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When is a cockpit not a cockpit?


When it’s a dashboard.

I often hear people talk about fighter pilots as a model for the future of business users. For instance, Ade McCormack did in his book on the IT value stack. Indeed this is such a good mental image that many companies use it – either to promote their products or to talk about how their internal IT department is going to change the business and support innovation. But go look at a cockpit (here’s a google search for you in case you don’t have a plane handy).

Done looking? What are the three main components?

  1. Things that tell you how the plane is doing, where it’s going etc – dials, gauges, lights
  2. A windshield so you can see out
  3. Ways to change what the plane is doing – knobs, switches, levers, etc.

To “fly” a business you need the same things – you need to know how it is doing, you need to be able to see the context in which it is operating and you need to have ways to change what is going on. Let’s test that analogy:

  • A performance management or event-centric dashboard gives you a pretty good view of how the business is doing (obviously reporting and traditional BI fails even this test but let’s keep moving here).
  • Most business people know their industry, keep track of the overall economy and news that might impact them – the business equivalent of looking out of the window.
  • What almost no business has is the set of knobs and levers to change the behavior of the business in response to either of these.

Think about it. If the dashboard tells you too many calls are being routed from the automated system to a person, how quickly could you change that? If the dashboard says that the website cross-sell rate is below industry averages, what would you do? if you hear that a competitor is going to start offering 0-down, 0% loans, what could you do about it? If the regulator’s change the way you should price something or the reserves you should keep, what could you do about it? The answer for all too many companies is “call IT and yell at them”. Not particularly constructive.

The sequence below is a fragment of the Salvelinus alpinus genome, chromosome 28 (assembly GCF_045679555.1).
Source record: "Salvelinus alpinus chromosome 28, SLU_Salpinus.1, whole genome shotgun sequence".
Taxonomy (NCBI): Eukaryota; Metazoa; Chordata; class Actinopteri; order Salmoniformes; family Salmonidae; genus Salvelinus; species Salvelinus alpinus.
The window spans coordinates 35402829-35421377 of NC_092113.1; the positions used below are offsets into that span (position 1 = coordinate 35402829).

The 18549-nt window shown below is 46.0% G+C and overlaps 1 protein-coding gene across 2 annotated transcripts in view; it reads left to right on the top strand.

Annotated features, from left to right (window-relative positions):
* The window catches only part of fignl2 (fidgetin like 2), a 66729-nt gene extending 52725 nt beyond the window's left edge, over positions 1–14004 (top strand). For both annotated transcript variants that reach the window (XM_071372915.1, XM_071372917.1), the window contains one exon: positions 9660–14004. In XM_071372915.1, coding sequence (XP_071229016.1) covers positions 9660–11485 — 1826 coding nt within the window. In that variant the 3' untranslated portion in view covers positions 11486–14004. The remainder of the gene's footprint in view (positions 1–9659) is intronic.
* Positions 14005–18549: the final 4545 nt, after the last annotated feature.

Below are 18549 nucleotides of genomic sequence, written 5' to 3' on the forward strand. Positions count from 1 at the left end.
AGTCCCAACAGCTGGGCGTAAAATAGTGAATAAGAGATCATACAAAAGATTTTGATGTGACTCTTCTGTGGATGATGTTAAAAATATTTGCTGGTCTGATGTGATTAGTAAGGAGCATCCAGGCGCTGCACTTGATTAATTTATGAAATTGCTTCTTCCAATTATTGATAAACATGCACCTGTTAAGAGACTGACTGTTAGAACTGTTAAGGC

This is why a cockpit is a great analogy for the use of enterprise decision management. If you have used EDM to externalize and automate the critical operational decisions in your business, and exposed those decisions so that business users can work directly on them, then you can use EDM to “fly” a business – the exposed decision logic elements are the knobs and levers.

I once wrote that, when it comes to BI, if dashboards are the end game kill me now. So use EDM and build cockpits, not dashboards.


Comments on this entry are closed.

  • Tom J June 10, 2008, 3:22 pm

    Spot on with the analysis here. I’ll offer this as the litmus test for a dashboard metric; does the metric have a pre-defined action to take if the value goes above or below a predetermined value? If so, then it is a valid metric, if not then it is an irrelevant indicator and a waste of resources.

  • James Taylor June 11, 2008, 9:57 am

    Great point Tom – if you are not going to react to something it can’t possibly really matter!

  • Dan Keldsen July 1, 2008, 2:46 pm

    That which gets measured, gets done. Except when nobody acts on it! Ah, Yogi Berra where do you stand on EDM? 🙂
    Interesting thoughts – and @tomj where I thought you MIGHT be going is “are there auto-corrective measures that kick in once you pass high/low thresholds on your measures?” – the very least of which should be an alert that SOMEONE SHOULD LOOK AT THIS, rather than “Yes, our dashboard has been showing RED for some time now. Someone (who?) should do something (what?) about that someday (under what SLA, etc.?).”
    Well, no end to the work that COULD be done, and that is, by the smarter companies out there.